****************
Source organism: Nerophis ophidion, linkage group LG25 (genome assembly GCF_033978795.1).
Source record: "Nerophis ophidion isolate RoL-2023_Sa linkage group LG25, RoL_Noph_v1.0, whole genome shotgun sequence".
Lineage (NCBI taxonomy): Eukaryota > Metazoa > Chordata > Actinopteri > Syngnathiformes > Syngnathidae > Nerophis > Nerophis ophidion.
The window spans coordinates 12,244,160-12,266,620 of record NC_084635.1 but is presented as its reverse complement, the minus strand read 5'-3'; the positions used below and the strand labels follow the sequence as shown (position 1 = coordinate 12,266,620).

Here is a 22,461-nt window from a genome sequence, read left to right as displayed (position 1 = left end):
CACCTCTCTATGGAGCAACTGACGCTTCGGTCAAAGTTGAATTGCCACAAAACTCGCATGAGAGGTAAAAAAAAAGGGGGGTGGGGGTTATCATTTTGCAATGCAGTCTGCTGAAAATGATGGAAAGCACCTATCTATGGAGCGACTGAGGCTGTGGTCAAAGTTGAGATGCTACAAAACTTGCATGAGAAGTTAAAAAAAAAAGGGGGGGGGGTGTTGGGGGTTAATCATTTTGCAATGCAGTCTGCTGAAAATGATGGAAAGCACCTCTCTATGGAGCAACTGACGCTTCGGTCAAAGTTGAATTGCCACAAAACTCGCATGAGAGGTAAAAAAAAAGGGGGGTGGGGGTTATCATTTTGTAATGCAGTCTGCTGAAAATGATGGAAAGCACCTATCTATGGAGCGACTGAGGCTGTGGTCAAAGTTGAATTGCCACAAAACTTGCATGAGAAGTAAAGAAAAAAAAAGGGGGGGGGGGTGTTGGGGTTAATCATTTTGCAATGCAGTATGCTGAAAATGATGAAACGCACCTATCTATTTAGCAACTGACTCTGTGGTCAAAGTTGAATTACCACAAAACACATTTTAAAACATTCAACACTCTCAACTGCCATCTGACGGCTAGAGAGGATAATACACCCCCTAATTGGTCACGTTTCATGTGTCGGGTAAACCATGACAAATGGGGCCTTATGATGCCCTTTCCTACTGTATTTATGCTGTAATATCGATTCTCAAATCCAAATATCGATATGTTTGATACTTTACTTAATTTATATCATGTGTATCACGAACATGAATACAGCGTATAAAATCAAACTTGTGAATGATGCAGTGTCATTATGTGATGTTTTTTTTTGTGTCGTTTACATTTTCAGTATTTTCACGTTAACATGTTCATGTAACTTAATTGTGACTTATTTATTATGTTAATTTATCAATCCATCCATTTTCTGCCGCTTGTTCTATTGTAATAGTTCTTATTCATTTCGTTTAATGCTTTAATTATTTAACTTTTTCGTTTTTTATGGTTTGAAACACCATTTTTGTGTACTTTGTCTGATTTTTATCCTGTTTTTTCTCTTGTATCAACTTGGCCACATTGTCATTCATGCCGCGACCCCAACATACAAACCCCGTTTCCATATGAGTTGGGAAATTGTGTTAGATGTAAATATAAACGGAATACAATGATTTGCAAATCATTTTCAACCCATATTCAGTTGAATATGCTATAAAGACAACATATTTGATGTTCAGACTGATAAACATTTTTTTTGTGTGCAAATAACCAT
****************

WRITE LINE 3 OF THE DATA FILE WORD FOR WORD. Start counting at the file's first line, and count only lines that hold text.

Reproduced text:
Lineage (NCBI taxonomy): Eukaryota > Metazoa > Chordata > Actinopteri > Syngnathiformes > Syngnathidae > Nerophis > Nerophis ophidion.